The Distribution of Stars and Stellar Remnants at the Galactic Center

Merritt, David
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Motivated by recent observations that suggest a low density of old stars around the Milky Way supermassive black hole, models for the nuclear star cluster are considered that have not yet reached a steady state under the influence of gravitational encounters. A core of initial radius 1-1.5 pc evolves to a size of approximately 0.5 pc after 10 Gyr, roughly the size of the observed core. The absence of a Bahcall-Wolf cusp is naturally explained in these models, without the need for fine-tuning or implausible initial conditions. In the absence of a cusp, the time for a 10-solar-mass black hole to spiral in to the Galactic center from an initial distance of 5 pc can be much greater than 10 Gyr. Assuming that the stellar black holes had the same phase-space distribution initially as the stars, their density after 5-10 Gyr is predicted to rise very steeply going into the stellar core, but could remain substantially below the densities inferred from steady-state models that include a steep density cusp in the stars. Possible mechanisms for the creation of the parsec-scale initial core include destruction of stars on centrophilic orbits in a pre-existing triaxial nucleus, inhibited star formation near the supermassive black hole, or ejection of stars by a massive binary. The implications of these models are discussed for the rates of gravitational-wave inspiral events, as well as other physical processes that depend on a high density of stars or stellar mass black holes near Sagittarius A*.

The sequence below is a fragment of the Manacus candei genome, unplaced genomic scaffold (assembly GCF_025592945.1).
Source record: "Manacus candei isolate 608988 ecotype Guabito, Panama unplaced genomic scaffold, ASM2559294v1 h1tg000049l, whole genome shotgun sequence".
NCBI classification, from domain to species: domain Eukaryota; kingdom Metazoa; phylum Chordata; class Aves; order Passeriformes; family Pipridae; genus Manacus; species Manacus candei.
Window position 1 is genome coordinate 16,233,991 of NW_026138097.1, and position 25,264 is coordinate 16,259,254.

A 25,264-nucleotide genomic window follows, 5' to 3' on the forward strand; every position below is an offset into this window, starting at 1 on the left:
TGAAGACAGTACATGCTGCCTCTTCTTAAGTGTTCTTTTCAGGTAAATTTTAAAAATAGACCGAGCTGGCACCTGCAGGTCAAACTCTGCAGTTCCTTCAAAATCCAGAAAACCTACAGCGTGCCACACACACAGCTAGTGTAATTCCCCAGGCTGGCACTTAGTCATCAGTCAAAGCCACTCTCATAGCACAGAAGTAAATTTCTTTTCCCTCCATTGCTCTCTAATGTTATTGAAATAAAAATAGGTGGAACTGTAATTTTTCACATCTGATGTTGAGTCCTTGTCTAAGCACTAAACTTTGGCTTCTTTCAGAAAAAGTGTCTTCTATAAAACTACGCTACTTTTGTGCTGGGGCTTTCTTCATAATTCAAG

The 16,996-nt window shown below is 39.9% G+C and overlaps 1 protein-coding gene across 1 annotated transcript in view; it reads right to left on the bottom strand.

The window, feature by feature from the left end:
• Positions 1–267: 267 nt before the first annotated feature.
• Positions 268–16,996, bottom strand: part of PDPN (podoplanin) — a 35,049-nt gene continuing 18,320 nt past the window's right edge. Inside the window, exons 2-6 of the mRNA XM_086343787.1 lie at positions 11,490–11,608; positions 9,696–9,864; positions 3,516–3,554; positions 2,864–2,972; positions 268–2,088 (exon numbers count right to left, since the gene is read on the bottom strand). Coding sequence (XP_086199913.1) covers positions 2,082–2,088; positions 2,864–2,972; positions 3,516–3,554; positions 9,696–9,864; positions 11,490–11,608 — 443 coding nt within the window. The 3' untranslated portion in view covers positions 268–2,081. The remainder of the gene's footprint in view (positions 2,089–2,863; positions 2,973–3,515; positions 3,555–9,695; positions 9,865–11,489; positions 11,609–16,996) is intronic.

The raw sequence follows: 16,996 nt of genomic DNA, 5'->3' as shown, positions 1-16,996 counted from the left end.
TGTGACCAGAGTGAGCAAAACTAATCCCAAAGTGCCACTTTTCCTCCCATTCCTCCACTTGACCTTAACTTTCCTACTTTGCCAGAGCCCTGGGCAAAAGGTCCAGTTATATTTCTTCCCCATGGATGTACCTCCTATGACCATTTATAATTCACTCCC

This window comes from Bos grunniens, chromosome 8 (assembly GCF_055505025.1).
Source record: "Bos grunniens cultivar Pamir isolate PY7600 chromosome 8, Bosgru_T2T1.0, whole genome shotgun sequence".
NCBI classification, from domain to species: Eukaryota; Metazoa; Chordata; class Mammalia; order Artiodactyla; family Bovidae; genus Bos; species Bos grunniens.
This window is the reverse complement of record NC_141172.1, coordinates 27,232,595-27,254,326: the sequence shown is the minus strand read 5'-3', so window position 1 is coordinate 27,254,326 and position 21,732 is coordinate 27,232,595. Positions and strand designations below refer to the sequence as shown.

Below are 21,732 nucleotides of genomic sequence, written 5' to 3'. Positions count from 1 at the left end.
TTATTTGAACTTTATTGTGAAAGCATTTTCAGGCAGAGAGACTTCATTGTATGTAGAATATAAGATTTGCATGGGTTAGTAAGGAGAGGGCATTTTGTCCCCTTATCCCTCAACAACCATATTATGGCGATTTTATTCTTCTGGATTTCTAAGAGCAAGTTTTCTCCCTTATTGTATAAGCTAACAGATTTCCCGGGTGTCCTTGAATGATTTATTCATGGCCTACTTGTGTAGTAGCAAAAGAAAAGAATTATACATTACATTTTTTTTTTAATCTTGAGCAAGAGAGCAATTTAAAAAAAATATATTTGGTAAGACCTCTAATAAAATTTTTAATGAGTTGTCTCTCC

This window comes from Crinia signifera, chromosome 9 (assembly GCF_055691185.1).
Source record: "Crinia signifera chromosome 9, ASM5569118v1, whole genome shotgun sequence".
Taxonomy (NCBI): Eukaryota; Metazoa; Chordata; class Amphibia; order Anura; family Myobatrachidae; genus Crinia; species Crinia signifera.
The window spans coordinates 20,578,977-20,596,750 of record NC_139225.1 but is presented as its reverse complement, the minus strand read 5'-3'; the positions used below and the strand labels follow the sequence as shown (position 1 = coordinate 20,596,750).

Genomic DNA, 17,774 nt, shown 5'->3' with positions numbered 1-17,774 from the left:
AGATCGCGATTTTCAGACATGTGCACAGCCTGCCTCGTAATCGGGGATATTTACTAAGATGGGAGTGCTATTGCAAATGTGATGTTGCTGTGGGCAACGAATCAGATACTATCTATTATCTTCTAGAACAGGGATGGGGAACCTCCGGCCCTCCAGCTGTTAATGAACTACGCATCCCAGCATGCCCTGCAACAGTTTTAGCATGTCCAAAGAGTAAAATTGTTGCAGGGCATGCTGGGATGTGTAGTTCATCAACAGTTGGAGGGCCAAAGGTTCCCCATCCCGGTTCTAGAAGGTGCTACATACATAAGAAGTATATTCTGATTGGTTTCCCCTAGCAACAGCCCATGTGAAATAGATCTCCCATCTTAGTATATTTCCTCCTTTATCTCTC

Comment: ApJ, accepted
Astrophysics - Astrophysics of Galaxies, Astrophysics - Cosmology and Nongalactic Astrophysics